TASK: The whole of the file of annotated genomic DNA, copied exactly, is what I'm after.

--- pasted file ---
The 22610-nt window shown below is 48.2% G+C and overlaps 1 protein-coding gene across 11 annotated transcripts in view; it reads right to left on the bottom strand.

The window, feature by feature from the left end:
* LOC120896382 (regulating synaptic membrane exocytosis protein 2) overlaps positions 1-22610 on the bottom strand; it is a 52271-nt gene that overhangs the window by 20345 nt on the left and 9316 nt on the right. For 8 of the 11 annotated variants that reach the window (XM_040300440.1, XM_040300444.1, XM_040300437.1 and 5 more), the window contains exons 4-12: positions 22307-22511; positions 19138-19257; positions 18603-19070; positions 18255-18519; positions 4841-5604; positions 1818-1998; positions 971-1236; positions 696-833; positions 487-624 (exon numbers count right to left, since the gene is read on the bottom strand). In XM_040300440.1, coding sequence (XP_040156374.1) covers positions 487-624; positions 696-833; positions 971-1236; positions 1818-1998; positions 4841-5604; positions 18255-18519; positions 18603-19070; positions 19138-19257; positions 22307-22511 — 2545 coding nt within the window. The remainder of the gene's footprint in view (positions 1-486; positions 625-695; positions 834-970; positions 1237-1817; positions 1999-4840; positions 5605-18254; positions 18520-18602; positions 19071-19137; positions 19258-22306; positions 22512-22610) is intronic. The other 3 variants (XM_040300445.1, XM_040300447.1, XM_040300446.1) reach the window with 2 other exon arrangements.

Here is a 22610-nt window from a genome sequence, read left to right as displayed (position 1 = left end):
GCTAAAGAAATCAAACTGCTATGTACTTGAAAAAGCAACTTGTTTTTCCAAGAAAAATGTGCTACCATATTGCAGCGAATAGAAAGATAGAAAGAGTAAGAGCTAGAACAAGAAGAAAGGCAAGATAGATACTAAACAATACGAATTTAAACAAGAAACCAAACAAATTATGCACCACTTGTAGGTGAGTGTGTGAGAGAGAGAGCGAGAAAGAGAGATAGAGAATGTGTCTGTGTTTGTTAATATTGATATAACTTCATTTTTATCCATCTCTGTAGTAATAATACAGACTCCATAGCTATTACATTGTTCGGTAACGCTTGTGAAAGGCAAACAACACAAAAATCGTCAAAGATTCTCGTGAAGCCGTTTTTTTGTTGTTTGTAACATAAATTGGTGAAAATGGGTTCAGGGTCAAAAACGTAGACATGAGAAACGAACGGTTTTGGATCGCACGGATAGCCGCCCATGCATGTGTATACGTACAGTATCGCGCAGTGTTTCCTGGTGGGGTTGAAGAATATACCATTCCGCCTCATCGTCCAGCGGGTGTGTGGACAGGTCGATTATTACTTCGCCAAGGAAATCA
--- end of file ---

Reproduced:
The 22610-nt window shown below is 48.2% G+C and overlaps 1 protein-coding gene across 11 annotated transcripts in view; it reads right to left on the bottom strand.

The window, feature by feature from the left end:
* LOC120896382 (regulating synaptic membrane exocytosis protein 2) overlaps positions 1-22610 on the bottom strand; it is a 52271-nt gene that overhangs the window by 20345 nt on the left and 9316 nt on the right. For 8 of the 11 annotated variants that reach the window (XM_040300440.1, XM_040300444.1, XM_040300437.1 and 5 more), the window contains exons 4-12: positions 22307-22511; positions 19138-19257; positions 18603-19070; positions 18255-18519; positions 4841-5604; positions 1818-1998; positions 971-1236; positions 696-833; positions 487-624 (exon numbers count right to left, since the gene is read on the bottom strand). In XM_040300440.1, coding sequence (XP_040156374.1) covers positions 487-624; positions 696-833; positions 971-1236; positions 1818-1998; positions 4841-5604; positions 18255-18519; positions 18603-19070; positions 19138-19257; positions 22307-22511 — 2545 coding nt within the window. The remainder of the gene's footprint in view (positions 1-486; positions 625-695; positions 834-970; positions 1237-1817; positions 1999-4840; positions 5605-18254; positions 18520-18602; positions 19071-19137; positions 19258-22306; positions 22512-22610) is intronic. The other 3 variants (XM_040300445.1, XM_040300447.1, XM_040300446.1) reach the window with 2 other exon arrangements.

Here is a 22610-nt window from a genome sequence, read left to right as displayed (position 1 = left end):
GCTAAAGAAATCAAACTGCTATGTACTTGAAAAAGCAACTTGTTTTTCCAAGAAAAATGTGCTACCATATTGCAGCGAATAGAAAGATAGAAAGAGTAAGAGCTAGAACAAGAAGAAAGGCAAGATAGATACTAAACAATACGAATTTAAACAAGAAACCAAACAAATTATGCACCACTTGTAGGTGAGTGTGTGAGAGAGAGAGCGAGAAAGAGAGATAGAGAATGTGTCTGTGTTTGTTAATATTGATATAACTTCATTTTTATCCATCTCTGTAGTAATAATACAGACTCCATAGCTATTACATTGTTCGGTAACGCTTGTGAAAGGCAAACAACACAAAAATCGTCAAAGATTCTCGTGAAGCCGTTTTTTTGTTGTTTGTAACATAAATTGGTGAAAATGGGTTCAGGGTCAAAAACGTAGACATGAGAAACGAACGGTTTTGGATCGCACGGATAGCCGCCCATGCATGTGTATACGTACAGTATCGCGCAGTGTTTCCTGGTGGGGTTGAAGAATATACCATTCCGCCTCATCGTCCAGCGGGTGTGTGGACAGGTCGATTATTACTTCGCCAAGGAAATCA